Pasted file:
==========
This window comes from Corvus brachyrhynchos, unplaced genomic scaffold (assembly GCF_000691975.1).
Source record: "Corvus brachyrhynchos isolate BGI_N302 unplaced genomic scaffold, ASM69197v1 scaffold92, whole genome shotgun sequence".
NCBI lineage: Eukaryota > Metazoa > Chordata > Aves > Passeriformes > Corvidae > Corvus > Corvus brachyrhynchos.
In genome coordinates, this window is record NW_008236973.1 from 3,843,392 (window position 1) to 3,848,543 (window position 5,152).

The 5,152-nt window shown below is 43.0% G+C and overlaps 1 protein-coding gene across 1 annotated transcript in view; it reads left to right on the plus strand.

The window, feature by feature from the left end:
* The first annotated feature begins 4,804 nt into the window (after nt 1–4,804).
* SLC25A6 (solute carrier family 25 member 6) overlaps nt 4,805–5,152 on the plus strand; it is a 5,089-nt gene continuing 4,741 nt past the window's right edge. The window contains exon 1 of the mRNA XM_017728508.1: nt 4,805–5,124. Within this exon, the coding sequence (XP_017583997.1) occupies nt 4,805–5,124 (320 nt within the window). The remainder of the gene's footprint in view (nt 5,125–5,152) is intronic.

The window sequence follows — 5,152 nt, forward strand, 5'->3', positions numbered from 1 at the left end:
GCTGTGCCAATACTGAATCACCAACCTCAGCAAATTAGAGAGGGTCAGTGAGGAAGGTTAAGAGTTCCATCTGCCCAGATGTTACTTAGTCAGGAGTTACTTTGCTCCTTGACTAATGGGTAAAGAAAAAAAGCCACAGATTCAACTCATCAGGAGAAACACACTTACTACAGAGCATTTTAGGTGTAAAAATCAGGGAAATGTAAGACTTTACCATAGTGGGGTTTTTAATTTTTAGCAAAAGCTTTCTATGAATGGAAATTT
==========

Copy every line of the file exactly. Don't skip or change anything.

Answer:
This window comes from Corvus brachyrhynchos, unplaced genomic scaffold (assembly GCF_000691975.1).
Source record: "Corvus brachyrhynchos isolate BGI_N302 unplaced genomic scaffold, ASM69197v1 scaffold92, whole genome shotgun sequence".
NCBI lineage: Eukaryota > Metazoa > Chordata > Aves > Passeriformes > Corvidae > Corvus > Corvus brachyrhynchos.
In genome coordinates, this window is record NW_008236973.1 from 3,843,392 (window position 1) to 3,848,543 (window position 5,152).

The 5,152-nt window shown below is 43.0% G+C and overlaps 1 protein-coding gene across 1 annotated transcript in view; it reads left to right on the plus strand.

The window, feature by feature from the left end:
* The first annotated feature begins 4,804 nt into the window (after nt 1–4,804).
* SLC25A6 (solute carrier family 25 member 6) overlaps nt 4,805–5,152 on the plus strand; it is a 5,089-nt gene continuing 4,741 nt past the window's right edge. The window contains exon 1 of the mRNA XM_017728508.1: nt 4,805–5,124. Within this exon, the coding sequence (XP_017583997.1) occupies nt 4,805–5,124 (320 nt within the window). The remainder of the gene's footprint in view (nt 5,125–5,152) is intronic.

The window sequence follows — 5,152 nt, forward strand, 5'->3', positions numbered from 1 at the left end:
GCTGTGCCAATACTGAATCACCAACCTCAGCAAATTAGAGAGGGTCAGTGAGGAAGGTTAAGAGTTCCATCTGCCCAGATGTTACTTAGTCAGGAGTTACTTTGCTCCTTGACTAATGGGTAAAGAAAAAAAGCCACAGATTCAACTCATCAGGAGAAACACACTTACTACAGAGCATTTTAGGTGTAAAAATCAGGGAAATGTAAGACTTTACCATAGTGGGGTTTTTAATTTTTAGCAAAAGCTTTCTATGAATGGAAATTT